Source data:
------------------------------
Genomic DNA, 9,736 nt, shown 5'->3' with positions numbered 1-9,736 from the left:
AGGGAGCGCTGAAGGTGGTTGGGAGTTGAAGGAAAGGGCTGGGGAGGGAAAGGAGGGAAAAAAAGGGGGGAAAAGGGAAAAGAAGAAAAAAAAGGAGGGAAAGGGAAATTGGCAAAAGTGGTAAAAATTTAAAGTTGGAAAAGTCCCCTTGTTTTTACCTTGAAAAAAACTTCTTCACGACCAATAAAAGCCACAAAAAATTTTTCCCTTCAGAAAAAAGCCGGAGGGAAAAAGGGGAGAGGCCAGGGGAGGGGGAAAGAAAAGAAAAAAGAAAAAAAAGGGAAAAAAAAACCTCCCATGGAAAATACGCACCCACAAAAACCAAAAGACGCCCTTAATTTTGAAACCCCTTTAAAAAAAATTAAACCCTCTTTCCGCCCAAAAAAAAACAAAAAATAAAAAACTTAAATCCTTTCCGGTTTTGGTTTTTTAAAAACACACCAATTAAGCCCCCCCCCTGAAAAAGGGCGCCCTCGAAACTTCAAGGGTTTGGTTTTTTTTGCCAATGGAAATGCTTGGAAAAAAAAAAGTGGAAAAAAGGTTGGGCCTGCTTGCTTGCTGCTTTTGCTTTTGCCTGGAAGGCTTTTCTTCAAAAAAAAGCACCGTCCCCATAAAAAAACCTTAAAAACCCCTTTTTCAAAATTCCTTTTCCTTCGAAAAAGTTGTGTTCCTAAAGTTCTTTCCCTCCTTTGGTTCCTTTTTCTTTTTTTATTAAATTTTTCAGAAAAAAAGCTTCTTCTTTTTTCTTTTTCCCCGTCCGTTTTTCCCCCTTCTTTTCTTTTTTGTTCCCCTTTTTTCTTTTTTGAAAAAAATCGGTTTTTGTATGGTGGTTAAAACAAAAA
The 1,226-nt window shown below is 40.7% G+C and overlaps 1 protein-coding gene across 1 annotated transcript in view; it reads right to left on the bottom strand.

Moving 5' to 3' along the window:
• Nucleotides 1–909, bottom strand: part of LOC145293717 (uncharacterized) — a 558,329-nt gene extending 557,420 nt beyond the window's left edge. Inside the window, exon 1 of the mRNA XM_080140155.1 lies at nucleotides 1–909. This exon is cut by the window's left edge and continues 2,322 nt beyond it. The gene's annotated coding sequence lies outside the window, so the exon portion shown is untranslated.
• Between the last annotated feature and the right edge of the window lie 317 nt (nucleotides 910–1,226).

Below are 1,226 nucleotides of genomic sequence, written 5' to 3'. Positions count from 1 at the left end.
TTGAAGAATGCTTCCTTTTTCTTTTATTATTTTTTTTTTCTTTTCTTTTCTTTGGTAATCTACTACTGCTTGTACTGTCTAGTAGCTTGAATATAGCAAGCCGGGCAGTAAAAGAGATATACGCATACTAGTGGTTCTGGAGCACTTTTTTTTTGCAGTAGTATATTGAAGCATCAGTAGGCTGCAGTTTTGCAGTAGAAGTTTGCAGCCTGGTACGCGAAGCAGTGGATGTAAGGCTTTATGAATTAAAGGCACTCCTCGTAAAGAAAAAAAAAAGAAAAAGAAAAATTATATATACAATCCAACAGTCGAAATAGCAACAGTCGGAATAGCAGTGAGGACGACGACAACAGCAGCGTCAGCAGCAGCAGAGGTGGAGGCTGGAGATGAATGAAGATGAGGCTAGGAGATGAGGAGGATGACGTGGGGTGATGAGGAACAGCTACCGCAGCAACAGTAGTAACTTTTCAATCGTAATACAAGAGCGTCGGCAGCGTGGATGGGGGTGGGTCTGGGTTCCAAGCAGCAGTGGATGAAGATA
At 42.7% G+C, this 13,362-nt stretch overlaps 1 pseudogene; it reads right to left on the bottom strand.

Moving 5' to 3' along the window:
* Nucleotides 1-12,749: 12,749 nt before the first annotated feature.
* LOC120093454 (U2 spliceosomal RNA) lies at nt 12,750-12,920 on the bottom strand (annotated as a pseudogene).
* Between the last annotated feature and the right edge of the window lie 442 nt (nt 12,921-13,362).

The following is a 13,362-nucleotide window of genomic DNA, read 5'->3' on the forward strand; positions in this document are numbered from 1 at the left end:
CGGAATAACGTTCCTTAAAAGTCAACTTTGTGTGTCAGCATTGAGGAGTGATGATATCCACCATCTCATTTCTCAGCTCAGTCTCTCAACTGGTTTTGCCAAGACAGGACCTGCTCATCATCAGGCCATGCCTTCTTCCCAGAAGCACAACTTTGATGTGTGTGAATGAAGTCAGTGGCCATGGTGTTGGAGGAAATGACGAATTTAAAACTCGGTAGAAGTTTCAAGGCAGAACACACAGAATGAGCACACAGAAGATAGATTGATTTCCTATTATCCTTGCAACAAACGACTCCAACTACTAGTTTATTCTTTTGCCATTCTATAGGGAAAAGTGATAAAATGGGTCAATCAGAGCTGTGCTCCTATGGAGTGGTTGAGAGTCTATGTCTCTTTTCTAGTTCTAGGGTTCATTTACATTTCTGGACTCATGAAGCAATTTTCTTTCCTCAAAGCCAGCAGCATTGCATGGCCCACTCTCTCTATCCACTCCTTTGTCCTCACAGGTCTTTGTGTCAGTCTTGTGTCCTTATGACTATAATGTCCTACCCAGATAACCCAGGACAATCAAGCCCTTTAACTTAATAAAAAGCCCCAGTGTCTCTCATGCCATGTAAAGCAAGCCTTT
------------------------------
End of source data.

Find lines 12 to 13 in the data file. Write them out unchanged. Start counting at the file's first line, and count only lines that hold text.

* LOC120093454 (U2 spliceosomal RNA) lies at nt 12,750-12,920 on the bottom strand (annotated as a pseudogene).
* Between the last annotated feature and the right edge of the window lie 442 nt (nt 12,921-13,362).